Any country in the EU can press Facebook and other online companies on the bloc's data privacy rules, not just the one where the firm is registered, Europe's top court ruled on Tuesday.
Such legal action, however, can only happen "under certain conditions" the European Court of Justice (ECJ) said, under a general "one-stop shop" principle which gives prime responsibility in such matters to data supervisory authorities in the registering member state.
The ruling shot down a challenge from Facebook in a case dating back to 2015, in which a Belgian court took up a data-protection issue against the US internet giant.
Facebook had argued the case should only be decided in Ireland, where its EU operations are based.
The ECJ noted that the case pre-dated the 2018 entry into force of the EU's data privacy laws, called GDPR or General Data Protection Regulation.
But, importantly, it also held that the GDPR "authorises, under certain conditions, a supervisory authority of a Member State to exercise its power to bring any alleged infringement... before a court of that State" where cross-border data processing is involved.
A GDPR cooperation requirement meant that a "lead supervisory authority may not ignore the views of the other supervisory authorities," which can raise objections that would block "at least temporarily" the lead authority's decisions, it said.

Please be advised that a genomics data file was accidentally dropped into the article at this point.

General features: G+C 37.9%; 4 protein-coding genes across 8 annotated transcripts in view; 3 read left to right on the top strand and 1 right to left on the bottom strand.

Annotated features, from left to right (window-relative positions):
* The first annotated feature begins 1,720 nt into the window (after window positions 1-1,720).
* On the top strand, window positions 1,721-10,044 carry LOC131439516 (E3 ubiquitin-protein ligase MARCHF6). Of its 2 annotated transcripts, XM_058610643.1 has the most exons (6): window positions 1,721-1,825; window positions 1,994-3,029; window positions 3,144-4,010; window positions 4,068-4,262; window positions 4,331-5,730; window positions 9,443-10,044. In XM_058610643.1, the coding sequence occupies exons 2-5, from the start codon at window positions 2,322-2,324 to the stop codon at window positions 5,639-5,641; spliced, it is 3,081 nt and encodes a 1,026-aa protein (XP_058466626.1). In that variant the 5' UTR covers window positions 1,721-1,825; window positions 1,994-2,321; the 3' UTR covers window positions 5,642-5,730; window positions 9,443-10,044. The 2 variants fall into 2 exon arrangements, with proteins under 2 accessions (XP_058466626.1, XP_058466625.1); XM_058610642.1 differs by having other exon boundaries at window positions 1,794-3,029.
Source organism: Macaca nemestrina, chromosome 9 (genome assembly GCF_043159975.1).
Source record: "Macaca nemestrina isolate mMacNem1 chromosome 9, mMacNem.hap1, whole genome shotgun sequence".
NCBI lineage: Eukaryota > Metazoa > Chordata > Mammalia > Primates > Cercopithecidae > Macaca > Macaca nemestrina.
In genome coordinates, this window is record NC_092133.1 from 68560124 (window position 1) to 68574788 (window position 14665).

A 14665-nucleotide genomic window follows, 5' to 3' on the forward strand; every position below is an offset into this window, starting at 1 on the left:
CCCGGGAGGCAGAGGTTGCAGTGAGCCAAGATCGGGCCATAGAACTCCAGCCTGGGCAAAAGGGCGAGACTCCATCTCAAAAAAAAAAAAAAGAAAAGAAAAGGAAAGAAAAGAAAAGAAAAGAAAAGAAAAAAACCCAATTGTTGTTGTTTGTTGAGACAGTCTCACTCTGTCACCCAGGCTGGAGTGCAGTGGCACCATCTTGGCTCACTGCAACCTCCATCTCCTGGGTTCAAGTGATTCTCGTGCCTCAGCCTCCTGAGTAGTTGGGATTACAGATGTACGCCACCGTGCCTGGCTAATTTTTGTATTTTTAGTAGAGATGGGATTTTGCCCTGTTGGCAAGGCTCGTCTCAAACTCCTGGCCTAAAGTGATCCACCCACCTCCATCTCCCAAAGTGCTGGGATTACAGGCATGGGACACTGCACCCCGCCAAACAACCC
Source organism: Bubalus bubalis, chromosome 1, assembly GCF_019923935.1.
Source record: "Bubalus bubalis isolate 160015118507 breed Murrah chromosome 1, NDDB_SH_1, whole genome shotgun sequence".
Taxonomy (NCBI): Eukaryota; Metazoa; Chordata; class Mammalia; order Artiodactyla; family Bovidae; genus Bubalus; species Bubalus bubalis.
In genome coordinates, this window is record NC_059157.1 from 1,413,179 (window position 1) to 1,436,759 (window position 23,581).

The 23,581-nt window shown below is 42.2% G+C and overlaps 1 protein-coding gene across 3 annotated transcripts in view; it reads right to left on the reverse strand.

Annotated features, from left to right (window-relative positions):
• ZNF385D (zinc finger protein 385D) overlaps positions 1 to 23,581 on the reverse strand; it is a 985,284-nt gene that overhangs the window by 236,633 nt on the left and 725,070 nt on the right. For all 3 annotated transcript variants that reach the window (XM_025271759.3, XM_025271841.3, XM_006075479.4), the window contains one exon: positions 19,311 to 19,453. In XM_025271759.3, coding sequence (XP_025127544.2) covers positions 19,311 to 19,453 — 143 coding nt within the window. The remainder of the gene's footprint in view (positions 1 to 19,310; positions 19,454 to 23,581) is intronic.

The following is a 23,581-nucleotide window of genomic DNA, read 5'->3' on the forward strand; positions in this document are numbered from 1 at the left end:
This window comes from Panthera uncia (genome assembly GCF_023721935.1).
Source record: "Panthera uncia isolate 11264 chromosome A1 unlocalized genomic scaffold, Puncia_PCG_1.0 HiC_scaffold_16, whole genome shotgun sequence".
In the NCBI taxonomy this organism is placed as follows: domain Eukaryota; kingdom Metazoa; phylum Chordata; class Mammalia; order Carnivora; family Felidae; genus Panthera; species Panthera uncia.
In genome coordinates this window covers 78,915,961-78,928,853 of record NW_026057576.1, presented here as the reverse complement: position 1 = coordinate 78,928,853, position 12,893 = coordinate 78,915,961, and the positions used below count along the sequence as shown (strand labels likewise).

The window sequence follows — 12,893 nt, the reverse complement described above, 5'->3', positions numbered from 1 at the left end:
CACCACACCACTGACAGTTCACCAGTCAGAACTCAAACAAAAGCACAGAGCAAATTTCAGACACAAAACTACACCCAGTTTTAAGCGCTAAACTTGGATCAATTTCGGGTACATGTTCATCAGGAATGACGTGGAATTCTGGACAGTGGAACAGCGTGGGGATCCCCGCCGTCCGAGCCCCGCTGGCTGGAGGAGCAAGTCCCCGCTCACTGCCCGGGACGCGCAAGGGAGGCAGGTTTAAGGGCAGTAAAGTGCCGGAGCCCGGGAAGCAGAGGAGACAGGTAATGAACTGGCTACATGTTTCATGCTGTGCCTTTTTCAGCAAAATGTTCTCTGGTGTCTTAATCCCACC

Facebook, in a statement giving its reaction, focused on the limited scope for such actions happening.
"We are pleased that the CJEU (ECJ) has upheld the value and principles of the one-stop-shop mechanism, and highlighted its importance in ensuring the efficient and consistent application of GDPR across the EU," it said.
The 2015 Belgian case was brought by the president of the Belgian Privacy Commission -- since superseded by the country's Data Protection Authority -- alleging Facebook infringed on Belgian internet users' rights by collecting their information on their browsing behaviour whether they were Facebook users or not.
The Belgian court in 2018 found against Facebook and ordered it end the practice where it took place without users' consent, under threat of a daily fine of 250,000 euros.
Facebook appealed, with the matter being kicked up to the ECJ to determine the effects of the "one-stop shop" mechanism on the legal wrangle.
The European Consumer Organisation BEUC welcomed the ECJ's ruling, saying it "should have positive repercussions in the fight to better protect consumers' personal data".
It noted that many Big Tech companies were registered in Ireland and argued "it should not be up to that country's authority alone to protect 500 million consumers in the EU, especially if it does not rise to the challenge".